Jewish folk songs

We are fortunate to have in our English-speaking community in Netanya a talented musicologist, Batya Fonda (Lederfein), who also has a lovely soprano voice.  She gave a lecture recently in English about the origins of some well-known Jewish folk songs, in Yiddish, Ladino and Hebrew (see   She asked various questions about the origin of each song: was it written by someone or was it truly an anonymous folk song, and what was the country/language of origin.  It produced some unexpected and fascinating answers.

Her first example was “Tum Balalaika,” a folk-song that all Jews know.  Was it originally Jewish, Russian or Vietnamese?  A well-known Jewish folk song expert tells the story that when he introduced this to his class some Vietnamese students came over and asked “where did you learn that Vietnamese song?”  They said the words didn’t make any sense to them, but the tune was a well-known Vietnamese song, but you have to sing it much slower, since all Vietnamese songs are sad.  So did it originate in Vietnam, was it a coincidence (after all how many tunes are there?) or rather was it an accidental sharing some time in the distant past?  Of course, the balalaika is a Russian instrument, so it must have a Russian connection; however, no-one knows what “Tum” means – it may come from Lithuanian. The song has a universal theme – courtship songs are very often composed of riddles – similar to that featured in some of the English-Scottish ballads.  So the origin of this song is obscure.

Another well known song is “What will happen at the Messiah’s feast,” that includes a refrain “we will eat a wild ox and a Leviathan” – two creatures mentioned in the Biblical account of the creation of the world. This song is sung both in Hebrew and Yiddish: which was the original? Actually, this was a Chasidic song, which Palestinian Jewish soldiers in the British Army in WWII transferred to the Jews in Libya. They brought it back with them to Israel when they immigrated here, where it was picked up in Hebrew, and it is now commonly sung at the end of the Seder.

Rozhinkes mit mandeln” (Raisins with almonds) is a classic Yiddish song, composed by Abraham Goldfaden, who based it on the well-known Yiddish lullaby expressing a mother’s desire that her son be a good Jew. What is the origin of the white kid in the lullaby? It may be based upon a German lullaby featuring the word “ziegel”, which means both “brick” and “kid”. Whatever the origin of the “kid”, it is a symbol which has been used continuously in Jewish tradition, from Biblical days through to the Holocaust.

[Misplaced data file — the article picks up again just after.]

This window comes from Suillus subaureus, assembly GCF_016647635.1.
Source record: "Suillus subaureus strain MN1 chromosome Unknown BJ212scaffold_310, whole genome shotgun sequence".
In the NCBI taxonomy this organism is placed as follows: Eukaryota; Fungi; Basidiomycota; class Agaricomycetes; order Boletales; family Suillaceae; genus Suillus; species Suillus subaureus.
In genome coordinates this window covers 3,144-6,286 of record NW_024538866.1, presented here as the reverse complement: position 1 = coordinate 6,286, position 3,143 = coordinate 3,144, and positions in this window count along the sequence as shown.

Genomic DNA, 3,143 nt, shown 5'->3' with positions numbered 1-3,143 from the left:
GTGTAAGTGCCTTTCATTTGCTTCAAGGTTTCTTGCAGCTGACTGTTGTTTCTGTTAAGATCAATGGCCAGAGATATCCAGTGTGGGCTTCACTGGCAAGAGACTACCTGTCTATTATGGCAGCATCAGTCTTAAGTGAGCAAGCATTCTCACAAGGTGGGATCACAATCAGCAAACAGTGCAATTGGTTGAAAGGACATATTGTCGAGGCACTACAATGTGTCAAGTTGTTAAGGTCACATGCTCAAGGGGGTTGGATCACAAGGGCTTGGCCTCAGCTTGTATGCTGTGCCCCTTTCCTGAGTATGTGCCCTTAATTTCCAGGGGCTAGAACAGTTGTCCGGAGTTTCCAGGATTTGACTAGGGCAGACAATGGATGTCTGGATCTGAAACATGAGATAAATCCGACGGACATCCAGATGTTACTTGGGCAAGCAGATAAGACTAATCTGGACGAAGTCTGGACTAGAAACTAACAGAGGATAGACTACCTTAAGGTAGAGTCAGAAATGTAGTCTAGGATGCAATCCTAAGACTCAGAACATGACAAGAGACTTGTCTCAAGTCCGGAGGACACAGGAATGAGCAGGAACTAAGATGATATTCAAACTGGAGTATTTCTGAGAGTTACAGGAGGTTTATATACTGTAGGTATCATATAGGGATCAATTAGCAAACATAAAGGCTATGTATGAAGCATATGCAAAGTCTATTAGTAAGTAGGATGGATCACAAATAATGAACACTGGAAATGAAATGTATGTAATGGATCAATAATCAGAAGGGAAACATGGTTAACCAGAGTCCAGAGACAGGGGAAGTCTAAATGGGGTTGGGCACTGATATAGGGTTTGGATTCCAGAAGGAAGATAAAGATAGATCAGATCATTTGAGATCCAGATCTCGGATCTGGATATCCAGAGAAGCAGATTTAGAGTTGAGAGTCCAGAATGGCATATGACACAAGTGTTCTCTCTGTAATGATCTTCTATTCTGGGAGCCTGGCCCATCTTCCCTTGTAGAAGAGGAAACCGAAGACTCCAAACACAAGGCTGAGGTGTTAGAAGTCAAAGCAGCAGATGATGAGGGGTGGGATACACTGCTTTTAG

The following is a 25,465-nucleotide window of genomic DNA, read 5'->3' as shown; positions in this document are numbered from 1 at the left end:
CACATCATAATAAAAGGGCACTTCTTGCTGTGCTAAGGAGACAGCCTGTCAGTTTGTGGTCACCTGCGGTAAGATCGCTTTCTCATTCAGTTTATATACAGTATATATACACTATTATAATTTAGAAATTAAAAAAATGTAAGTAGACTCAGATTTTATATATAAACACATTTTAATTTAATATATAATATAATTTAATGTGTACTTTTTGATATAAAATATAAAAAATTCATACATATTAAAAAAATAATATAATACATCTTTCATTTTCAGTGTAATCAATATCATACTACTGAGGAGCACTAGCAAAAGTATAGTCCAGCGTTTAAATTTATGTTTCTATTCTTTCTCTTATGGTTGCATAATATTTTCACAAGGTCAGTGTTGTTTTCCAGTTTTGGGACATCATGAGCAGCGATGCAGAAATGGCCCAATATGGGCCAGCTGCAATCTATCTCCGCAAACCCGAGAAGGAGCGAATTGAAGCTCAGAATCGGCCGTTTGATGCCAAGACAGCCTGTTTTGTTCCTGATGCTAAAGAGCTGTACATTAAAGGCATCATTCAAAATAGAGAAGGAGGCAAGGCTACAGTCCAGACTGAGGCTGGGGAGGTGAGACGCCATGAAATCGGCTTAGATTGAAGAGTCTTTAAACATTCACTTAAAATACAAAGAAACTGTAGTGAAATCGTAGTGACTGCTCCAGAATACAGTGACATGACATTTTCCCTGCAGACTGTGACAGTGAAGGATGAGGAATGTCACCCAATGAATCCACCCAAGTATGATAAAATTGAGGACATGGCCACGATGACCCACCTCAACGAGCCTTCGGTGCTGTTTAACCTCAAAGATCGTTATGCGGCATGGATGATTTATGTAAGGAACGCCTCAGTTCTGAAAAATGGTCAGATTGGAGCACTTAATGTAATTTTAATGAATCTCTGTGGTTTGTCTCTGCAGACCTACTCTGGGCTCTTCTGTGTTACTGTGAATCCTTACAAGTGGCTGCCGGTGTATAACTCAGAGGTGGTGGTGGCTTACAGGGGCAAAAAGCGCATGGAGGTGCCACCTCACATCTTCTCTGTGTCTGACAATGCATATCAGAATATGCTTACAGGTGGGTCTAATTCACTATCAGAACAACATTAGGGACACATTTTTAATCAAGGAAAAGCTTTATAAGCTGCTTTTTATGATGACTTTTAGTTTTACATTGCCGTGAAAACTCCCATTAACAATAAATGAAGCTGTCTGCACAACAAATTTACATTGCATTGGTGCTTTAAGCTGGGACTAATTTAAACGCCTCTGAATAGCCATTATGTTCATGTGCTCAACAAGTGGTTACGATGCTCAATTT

The next song is “Morenica” about a dark maiden, sung in Ladino, but of Spanish renaissance origin about a Moorish girl. A dark girl is also the subject of the Biblical “Song of Songs”: are we talking about the same girl? A dark girl in Spanish folk literature represented someone who ventured out of the walls of her home – that is, somebody who probably had loose morals. What about the Jewish girl? Actually, this is one of the most common wedding songs in Ladino, hinting at the subject of a girl leaving her home and moving to another realm.

Oyfn pripetshik” is usually thought to be a song about how nice it is for children to go the cheder. It was composed by Marek Warshavsky (1848-1907), a Kiev lawyer whose songs became “instant” Yiddish folksongs. However, cheder was never very popular, as we know from another song by the popular Yiddish writer, Sholem Aleichem. So was Warshavsky’s song some kind of propaganda to persuade children that cheder wasn’t so bad? Actually, cheder is only the setting of the song, whose real name is “Der Alef Beys“, the letters of the Hebrew alphabet. The message is found in the last verses, which expresses the thought that the history of the Jews is written in tears.

Finally a Ladino song that is called “Adio querida” is suspiciously like Verdi’s aria “Addio del passata” from La Traviata. Did Verdi learn the song from the Jews, or vice versa? In fact, the Verdi aria was adapted by an opera fan in Bulgaria, and has remained a Ladino favorite ever since.

So there are all sorts of origins and subjects of Jewish folk songs, whether sung in Yiddish, Ladino or Hebrew.  It was fascinating to hear the stories behind some of these songs.


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